Friday, August 5, 2011

If one dog is good, are twenty dogs better? (The psychology behind animal hoarding)

Animal rights organizations champion "pro-animal" causes, ranging from opposition to puppy mills to promotion of vegetarianism. (Not that the "nuke the whales, save the plankton" crowd thinks much of the latter efforts.)

But one organization, the ASPCA, also promotes awareness of something they call "animal hoarding."

And no, they're not talking about businesspeople trying to corner the market on cute poodles. They're talking about individuals who have multiple pets - eventually so many pets that they can't care for them all, and the animals suffer.

New York City, 2008- ASPCA'S Humane Law Enforcement agents arrived on the scene to find over 20 Pomeranian dogs in a couple's one-bedroom apartment. The canines were severely matted and the apartment was covered with filth and debris. The couple insisted that the animals were well cared for, despite physical evidence to the contrary, and refused to surrender them.

People wonder why people do this. I once lived near someone who liked to feed all of the stray cats in the neighborhood - until another her out to the local humane society.

The ASPCA looked into the "why" issue:

It is not clearly understood why people become animal hoarders. Early research pointed toward a variant of obsessive-compulsive disorders, but new studies and theories are leading toward attachment disorders in conjunction with personality disorders, paranoia, delusional thinking, depression and other mental illnesses. Some animal hoarders began collecting after a traumatic event or loss, while others see themselves as “rescuers” who save animals from lives on the street.

“Historically, a person who collected animals was viewed as an animal lover who got in over his or her head, but the truth is that people who hoard are experiencing a total loss of insight,” says Dr. Randall Lockwood, ASPCA Senior Vice President, Forensic Sciences and Anti-cruelty Projects. “They have no real perception of the harm they're doing to the animals."

In the majority of cases, animal hoarders appear intelligent and clearly believe they are helping their animals. They often claim that any home is better than letting that animal die. In addition, many hoarders possess the ability to garner sympathy and to deceive others into thinking their situation is under control. They often are blind to the fact that they are not caring for the animals and to the extreme suffering they are inflicting.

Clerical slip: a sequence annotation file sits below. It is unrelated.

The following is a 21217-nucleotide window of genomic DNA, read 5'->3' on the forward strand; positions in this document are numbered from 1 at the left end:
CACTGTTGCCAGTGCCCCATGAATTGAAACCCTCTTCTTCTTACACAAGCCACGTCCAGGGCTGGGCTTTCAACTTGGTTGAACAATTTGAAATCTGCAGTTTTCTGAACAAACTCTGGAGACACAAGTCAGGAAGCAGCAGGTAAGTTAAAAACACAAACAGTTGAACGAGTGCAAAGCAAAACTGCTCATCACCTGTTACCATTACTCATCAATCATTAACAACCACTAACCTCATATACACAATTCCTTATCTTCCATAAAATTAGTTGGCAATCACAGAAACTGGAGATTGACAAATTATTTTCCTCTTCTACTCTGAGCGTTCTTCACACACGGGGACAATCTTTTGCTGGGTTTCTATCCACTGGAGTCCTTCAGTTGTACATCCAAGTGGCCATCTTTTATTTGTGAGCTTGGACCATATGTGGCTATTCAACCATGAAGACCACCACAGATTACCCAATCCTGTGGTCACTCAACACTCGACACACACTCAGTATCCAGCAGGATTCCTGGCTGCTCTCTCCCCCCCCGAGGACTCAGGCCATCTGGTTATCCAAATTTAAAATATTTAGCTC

Sandra Kiume cites an article behind a firewall that looks at the reasons for animal hoarding:

There are several theoretical psychological models comparing to delusional disorder, early-onset dementia, and obsessive-compulsive disorder (OCD). OCD symptoms of hoarding possessions does parallel hoarding animals in key areas.

And one person looks to the childhood of the animal hoarder:

It is quite common for animal hoarders to report very dysfunctional childhoods, characterized by inconsistent and unstable parenting if not outright abuse, during which animals were the only stable fixtures.

A dysfunctional childhood is correlated with a disordered attachment style. This can result in a controlling pattern of relationships, such as compulsive caregiving, as an adult. In this behavior pattern, a person selects someone with a sad or difficult life, and provides care obsessively, irrespective of whether the care is wanted or needed. This kind of behavior often characterizes the caregiving style of animal hoarders.
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